Announcing Our 2023 History Catalog

Letter from the Editors:

We are pleased to present the 2023 history catalog from Columbia University Press. We have a slate of new books that examine the life and legacy of globally important intellectual figures, U.S. intrigue in the Cold War, the history of capitalism, and more.

In global history, new titles examine the intellectual foundations of debate, dissent, and change. Perry Link and Wu Dazhi’s forthcoming book I Have No Enemies focuses on the courageous life and work of Chinese dissident and Nobel Peace Prize winner Liu Xiaobo and his contemporaries in the late twentieth century. Mike Chinoy’s oral history of American journalists in China from Mao to the present, Assignment China, looks at the challenges and rewards of covering China from the outside over many tumultuous decades. Frances Hartog’s Chronos, newly translated from the French, explores how our understanding of time has evolved from Ancient Greece to the Enlightenment and beyond. And in To Raise a Fallen People, Rahul Sagar collects important pre-independence texts on international politics from top Indian intellectuals to demonstrate how interested the Indian people were in their place in the world even before they became a modern nation.

We have several new titles in American history, all of which illuminate areas of contemporary concern, from the treatment of mental illness to the politics of firearms. In Neither Confirm nor Deny, M. Todd Bennett explores the effects of the Glomar mission—in which the CIA tried to lift a sunken Soviet submarine from the bottom of the Pacific—on government transparency during the Cold War. In Vote Gun, Patrick Charles traces the rise of contemporary gun politics from the turn of the century until 1980, and how gun politics transformed from local movements into a national movement devoted to Second Amendment absolutism. American Stamp looks at stamps as material culture, a venue for debates about American identity, citizenship, and consumerism. In The First Resort, the historian of medicine Matt Smith looks at the rise and fall of the social psychiatry movement, which sought to treat certain mental illnesses, such as depression, by introducing programs like universal basic income. Last, in The Rise of Corporate Feminism, Alison Elias tracks the entry of women into the workforce in the postwar era amid competing visions of corporate feminism.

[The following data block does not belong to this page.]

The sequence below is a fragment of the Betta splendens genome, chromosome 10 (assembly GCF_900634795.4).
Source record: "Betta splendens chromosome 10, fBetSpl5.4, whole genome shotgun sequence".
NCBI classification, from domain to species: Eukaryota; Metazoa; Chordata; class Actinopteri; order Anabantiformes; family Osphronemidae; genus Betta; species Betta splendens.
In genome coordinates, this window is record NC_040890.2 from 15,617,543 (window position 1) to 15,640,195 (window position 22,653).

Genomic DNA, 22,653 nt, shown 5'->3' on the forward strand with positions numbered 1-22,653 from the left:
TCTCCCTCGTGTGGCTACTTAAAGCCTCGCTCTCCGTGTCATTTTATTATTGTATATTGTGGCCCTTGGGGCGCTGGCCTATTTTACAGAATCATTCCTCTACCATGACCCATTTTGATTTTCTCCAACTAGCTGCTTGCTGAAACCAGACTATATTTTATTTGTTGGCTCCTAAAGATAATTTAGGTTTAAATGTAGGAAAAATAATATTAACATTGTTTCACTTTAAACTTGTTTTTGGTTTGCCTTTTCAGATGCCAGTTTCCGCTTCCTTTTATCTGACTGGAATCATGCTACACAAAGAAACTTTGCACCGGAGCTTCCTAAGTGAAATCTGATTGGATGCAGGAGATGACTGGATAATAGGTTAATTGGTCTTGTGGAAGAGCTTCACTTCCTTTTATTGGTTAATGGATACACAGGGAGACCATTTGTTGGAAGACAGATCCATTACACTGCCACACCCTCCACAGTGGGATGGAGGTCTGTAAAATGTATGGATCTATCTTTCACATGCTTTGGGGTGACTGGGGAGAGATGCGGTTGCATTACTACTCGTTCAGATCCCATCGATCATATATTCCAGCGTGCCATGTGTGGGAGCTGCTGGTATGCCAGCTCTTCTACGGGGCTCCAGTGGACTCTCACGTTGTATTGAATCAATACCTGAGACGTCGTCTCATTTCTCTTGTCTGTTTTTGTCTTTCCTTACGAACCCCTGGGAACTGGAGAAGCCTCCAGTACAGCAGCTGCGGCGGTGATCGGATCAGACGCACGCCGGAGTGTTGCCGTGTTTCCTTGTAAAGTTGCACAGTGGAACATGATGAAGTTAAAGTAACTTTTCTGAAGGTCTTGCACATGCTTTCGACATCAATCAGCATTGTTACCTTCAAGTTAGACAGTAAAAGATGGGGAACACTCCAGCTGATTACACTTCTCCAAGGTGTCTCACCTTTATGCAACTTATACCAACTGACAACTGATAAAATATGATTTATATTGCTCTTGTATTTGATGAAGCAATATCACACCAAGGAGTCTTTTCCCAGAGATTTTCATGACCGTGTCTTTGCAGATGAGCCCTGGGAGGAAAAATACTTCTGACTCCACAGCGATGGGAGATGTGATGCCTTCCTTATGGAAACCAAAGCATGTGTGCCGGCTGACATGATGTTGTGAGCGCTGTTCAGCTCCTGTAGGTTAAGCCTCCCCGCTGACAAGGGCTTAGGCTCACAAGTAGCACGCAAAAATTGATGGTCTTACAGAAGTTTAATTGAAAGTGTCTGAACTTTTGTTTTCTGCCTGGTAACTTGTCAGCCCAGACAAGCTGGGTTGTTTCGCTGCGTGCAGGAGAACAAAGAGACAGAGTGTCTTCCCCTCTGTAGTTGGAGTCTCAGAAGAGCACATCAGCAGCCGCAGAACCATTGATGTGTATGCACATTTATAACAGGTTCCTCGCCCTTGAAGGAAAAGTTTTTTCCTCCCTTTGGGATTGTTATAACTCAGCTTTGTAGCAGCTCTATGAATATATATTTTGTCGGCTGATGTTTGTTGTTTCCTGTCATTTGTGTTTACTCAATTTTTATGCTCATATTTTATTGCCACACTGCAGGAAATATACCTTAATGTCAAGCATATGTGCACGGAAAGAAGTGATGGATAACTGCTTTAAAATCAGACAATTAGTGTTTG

We are proud to publish these groundbreaking books in history and we hope you enjoy
reading them.


Caelyn Cobb, editor for global history
Stephen Wesley, editor for U.S. history

Leave a Reply